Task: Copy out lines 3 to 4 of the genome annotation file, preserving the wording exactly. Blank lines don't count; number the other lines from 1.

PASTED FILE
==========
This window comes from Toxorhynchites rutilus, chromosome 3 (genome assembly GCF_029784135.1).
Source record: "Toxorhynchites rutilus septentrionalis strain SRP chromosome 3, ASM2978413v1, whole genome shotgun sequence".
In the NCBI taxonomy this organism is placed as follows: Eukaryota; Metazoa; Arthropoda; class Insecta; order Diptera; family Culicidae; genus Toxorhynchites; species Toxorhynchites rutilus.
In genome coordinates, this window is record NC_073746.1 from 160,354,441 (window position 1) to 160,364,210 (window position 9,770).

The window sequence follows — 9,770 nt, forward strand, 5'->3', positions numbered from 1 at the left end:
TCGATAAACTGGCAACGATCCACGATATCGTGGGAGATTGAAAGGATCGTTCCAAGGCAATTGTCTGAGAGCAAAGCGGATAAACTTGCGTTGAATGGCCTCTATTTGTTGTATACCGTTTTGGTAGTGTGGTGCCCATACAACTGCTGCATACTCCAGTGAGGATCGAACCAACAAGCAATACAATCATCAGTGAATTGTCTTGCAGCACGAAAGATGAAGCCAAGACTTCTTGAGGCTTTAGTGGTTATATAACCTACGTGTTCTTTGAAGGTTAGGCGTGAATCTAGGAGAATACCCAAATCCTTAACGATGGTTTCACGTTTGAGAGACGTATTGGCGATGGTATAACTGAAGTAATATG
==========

In the NCBI taxonomy this organism is placed as follows: Eukaryota; Metazoa; Arthropoda; class Insecta; order Diptera; family Culicidae; genus Toxorhynchites; species Toxorhynchites rutilus.
In genome coordinates, this window is record NC_073746.1 from 160,354,441 (window position 1) to 160,364,210 (window position 9,770).